[FragmentHeader, FragmentText("this "), FragmentItalicText("is"), FragmentText(" a header")]

It's somewhat close to what we want, but not quite. The Header isn't encapsulating the other items. So when we parse this we reverse the list

[FragmentText(" a header"), FragmentItalicText("is"), FragmentText("this "), FragmentHeader]

Next we need to lists to track the current content and the containers for the content.

content = []
result = []

The idea is that if we see a container fragment (like header) we'll append the contents list to the children of that container node, other wise we'll prepend a node for that fragment to the contents list.

So first up is FragmentText("a header") . This is not a container node, so it get prepended to the content list. The reason we need to prepend is that we are processing the fragments in reverse order. To kind of like it's reversed twice to make it the correct resulting order.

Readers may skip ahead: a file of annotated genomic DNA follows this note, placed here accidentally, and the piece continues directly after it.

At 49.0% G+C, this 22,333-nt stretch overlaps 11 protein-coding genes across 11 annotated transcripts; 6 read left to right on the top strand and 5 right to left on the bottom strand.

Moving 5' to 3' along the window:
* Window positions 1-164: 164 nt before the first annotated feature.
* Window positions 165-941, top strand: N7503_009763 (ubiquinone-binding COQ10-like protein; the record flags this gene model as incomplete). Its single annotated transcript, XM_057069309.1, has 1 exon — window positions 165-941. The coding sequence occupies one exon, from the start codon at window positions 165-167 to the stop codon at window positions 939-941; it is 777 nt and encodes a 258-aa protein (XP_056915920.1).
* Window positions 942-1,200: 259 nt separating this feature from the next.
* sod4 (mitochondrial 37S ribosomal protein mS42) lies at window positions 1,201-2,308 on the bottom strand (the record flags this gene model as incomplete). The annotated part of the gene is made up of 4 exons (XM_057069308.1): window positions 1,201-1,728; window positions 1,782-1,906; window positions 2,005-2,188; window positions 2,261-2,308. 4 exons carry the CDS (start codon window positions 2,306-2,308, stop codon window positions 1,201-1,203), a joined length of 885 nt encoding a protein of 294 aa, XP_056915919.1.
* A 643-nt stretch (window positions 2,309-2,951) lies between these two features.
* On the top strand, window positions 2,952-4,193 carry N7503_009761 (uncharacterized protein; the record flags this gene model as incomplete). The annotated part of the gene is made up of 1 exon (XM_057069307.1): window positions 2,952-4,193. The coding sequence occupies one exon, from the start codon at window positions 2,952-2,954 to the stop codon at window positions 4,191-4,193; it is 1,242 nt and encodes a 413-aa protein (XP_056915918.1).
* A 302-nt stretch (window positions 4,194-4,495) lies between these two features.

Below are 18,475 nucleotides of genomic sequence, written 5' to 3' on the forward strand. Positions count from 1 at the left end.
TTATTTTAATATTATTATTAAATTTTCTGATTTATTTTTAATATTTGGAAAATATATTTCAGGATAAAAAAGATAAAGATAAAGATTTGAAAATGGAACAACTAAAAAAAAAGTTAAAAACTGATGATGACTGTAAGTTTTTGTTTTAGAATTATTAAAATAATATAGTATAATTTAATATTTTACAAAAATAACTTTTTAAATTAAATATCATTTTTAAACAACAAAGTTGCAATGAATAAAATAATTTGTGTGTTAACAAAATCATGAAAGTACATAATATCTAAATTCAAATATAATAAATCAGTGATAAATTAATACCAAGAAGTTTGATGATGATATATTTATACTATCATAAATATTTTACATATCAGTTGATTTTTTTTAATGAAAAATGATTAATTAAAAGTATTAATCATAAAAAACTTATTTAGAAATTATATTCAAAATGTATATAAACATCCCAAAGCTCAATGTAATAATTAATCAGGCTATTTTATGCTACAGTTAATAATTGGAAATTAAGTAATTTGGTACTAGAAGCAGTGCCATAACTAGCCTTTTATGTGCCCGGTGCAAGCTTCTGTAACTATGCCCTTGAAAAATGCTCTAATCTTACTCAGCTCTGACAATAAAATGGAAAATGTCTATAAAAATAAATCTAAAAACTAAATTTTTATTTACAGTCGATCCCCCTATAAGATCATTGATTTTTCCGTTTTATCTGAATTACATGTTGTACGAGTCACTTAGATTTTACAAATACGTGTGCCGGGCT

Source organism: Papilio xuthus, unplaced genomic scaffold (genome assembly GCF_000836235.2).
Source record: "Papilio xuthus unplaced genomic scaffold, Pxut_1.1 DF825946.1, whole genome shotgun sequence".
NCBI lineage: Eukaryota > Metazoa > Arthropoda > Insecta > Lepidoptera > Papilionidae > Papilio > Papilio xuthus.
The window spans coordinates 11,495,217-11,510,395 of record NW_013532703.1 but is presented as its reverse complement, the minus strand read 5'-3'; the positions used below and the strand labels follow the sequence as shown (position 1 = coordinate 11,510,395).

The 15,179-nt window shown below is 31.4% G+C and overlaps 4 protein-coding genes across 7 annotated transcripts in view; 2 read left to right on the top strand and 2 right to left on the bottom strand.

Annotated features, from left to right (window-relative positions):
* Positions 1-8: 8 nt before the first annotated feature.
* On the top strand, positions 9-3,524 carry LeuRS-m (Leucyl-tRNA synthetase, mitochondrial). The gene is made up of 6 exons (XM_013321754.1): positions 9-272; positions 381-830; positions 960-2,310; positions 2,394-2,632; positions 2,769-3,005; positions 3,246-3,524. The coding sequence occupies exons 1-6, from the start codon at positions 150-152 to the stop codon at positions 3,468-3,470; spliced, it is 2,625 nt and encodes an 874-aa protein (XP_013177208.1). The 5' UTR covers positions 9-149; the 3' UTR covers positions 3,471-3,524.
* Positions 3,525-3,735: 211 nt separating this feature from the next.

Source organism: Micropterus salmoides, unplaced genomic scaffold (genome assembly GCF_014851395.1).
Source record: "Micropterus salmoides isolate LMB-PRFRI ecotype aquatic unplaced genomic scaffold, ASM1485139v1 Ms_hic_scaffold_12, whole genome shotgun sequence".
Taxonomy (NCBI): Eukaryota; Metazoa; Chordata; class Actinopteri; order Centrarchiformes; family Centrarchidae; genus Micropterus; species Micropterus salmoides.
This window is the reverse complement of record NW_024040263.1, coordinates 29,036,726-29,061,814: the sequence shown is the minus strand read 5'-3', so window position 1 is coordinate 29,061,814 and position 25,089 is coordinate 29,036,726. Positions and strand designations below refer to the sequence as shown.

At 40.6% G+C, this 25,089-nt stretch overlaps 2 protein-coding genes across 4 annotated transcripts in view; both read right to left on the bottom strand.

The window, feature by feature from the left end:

Next up FragmentItalicText("is") . The same as before and for the next fragment too. So out contents list is now

contents = [TextNode("this "), ItalicTextNode("is"), TextNode(" a header")]

Now we get to the header fragment which is a container. So we create a HeaderNode which is a container node and assign the current value of content to it's children and clear the content list.

h = HeaderNode(children: contents)
contents = []

Now our state is the following

result = [HeaderNode(children: [TextNode("this "), ItalicTextNode("is"), TextNode(" a header")])]
contents = []

We are done so we can return result which is what we wanted to get. The header node is encapsulating the other nodes.


This was a pass at the fundamentals of how a markdown parser works. In a new blog post, I will write about how to parse lists and fenced code blocks which pose different problems. Namely, lists need a way of looking at what the previous block was and fenced code blocks need a way so signal to the lexer that the source should be copied verbatim and not processed.


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First published on 2024-02-05

Generated on May 29, 2024, 10:02 PM